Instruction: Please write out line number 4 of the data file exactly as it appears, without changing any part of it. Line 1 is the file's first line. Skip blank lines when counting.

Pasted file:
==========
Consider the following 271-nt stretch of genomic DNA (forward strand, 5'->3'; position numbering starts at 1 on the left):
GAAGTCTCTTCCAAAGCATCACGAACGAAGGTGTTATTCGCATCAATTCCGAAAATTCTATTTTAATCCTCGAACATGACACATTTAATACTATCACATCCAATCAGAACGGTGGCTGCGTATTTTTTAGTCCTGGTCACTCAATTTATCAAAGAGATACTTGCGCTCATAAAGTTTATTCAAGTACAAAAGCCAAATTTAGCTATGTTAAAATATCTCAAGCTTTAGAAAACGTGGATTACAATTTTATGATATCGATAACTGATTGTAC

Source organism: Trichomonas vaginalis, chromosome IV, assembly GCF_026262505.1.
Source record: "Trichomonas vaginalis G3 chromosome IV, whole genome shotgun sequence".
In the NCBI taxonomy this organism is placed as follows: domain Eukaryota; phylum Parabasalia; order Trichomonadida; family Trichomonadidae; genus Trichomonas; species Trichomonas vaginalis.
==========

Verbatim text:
Source record: "Trichomonas vaginalis G3 chromosome IV, whole genome shotgun sequence".